Fannie Mae and Freddie Mac are getting edgy about the rock-bottom interest rates that lenders are offering on adjustable mortgages.
The agencies, which buy mortgages from lenders across the country, are worried that consumers who take the loans will get hit with big increases in monthly payments when general interest rates head up again. Such increases, in turn, could produce higher delinquencies for lenders and the agencies.
It is a "credit issue of concern to the entire lending community," wrote Robert J. Englestad, a senior vice president at Fannie Mae, in a recent notice to lenders.
Fannie Mae, the Federal National Mortgage Association, tightened its standards this month to head off potential ARM trouble. It told lenders to start qualifying borrowers on the basis of their ability to handle a rate of least 7%, even if the adjustable carries a much lower starting rate. Previously, there was no such floor.
Freddie Mac, the Federal Home Loan Mortgage Corp., may soon follow suit.
The alarms come amid record-low wnterest rates for adjustables, which were introduced in 1981. Last week, lenders were offering an average initial rate of 6.19, down from 7.88% a year earlier, according to HSH Associates of Butler, N.J.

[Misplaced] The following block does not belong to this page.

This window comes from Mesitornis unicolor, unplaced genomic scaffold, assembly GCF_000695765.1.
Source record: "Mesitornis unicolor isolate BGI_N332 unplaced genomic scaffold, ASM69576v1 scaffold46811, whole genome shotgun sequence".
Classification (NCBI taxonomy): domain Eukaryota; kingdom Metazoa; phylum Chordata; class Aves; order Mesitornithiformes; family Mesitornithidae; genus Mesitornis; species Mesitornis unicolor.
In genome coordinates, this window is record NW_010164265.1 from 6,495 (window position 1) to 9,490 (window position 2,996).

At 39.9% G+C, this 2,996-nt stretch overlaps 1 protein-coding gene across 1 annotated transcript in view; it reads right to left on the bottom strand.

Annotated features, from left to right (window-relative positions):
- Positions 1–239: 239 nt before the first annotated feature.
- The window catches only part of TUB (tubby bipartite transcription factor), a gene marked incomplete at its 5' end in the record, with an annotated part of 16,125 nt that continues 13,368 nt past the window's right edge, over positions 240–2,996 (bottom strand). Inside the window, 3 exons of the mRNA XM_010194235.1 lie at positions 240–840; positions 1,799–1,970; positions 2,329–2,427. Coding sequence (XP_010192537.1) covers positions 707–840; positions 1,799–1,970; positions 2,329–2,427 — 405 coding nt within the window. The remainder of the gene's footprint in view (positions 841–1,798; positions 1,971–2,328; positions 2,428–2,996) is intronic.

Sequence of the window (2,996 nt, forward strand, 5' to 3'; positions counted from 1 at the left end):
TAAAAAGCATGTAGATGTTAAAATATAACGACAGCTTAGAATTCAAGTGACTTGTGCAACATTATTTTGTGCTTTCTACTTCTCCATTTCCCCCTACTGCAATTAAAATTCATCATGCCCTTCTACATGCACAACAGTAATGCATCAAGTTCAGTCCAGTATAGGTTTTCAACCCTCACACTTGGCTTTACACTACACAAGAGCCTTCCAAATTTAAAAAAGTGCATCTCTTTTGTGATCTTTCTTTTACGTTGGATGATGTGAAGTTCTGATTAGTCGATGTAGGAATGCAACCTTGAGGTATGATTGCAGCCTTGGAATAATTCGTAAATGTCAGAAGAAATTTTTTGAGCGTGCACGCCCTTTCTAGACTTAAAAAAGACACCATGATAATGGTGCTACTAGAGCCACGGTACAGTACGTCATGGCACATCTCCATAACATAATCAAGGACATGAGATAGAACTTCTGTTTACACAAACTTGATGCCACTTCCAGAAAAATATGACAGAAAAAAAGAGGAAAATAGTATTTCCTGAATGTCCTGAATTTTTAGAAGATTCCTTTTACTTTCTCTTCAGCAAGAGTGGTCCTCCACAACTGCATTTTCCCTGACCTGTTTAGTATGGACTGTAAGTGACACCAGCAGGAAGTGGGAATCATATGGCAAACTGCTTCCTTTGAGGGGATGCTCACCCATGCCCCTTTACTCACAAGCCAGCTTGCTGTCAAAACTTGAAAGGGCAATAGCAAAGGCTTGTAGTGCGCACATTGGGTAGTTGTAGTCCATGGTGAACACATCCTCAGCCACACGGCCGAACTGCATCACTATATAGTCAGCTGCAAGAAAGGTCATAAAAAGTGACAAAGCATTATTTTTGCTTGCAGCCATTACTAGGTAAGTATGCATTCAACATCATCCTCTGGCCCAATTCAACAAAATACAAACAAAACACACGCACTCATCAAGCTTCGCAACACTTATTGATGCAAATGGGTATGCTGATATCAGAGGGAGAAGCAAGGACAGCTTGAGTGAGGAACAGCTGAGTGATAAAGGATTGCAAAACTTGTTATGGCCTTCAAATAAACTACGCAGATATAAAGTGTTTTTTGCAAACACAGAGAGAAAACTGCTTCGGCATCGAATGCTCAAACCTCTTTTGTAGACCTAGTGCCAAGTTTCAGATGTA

The average reflects an amazing 49 lenders that were offering adjustables at 5% or less last week, more than twice as many as a week earlier, the research firm said.
The risk, of course, is that rising market rates in coming years could produce increases in monthly payments outstripping the rise in borrowers' income. "It is more likely that interest rates in the future will increase rather than decrease," Mr. Englestad wrote.
Freddie Mac is "seriously considering" following Fannie Mae by adopting a 7% floor for qualifying rates, said John Hemschoot, director of mortgage credit policy at Freddie. He said an announcement could come next month.
A Philosophical Problem
"The question is, if borrowers need a real low rate to qualify, can they absorb the large increases that could result?" Mr. Hemschoot said in an interview.
For now, the 7% floor may not prove especially onerous for lenders. Many already qualify borrowers at higher rates than those on which initial payments are based.
But some executives said the floor would become more of an issue if rates keep falling.
"I have a philosophical problem with the 7% floor," said Karl Mendenhall, a senior vice president at First Union Mortgage Corp., Charlotte, N.C. "I just don't like arbitrary floors and ceilings like that. They should have floating guidelines rather than something that's fixed."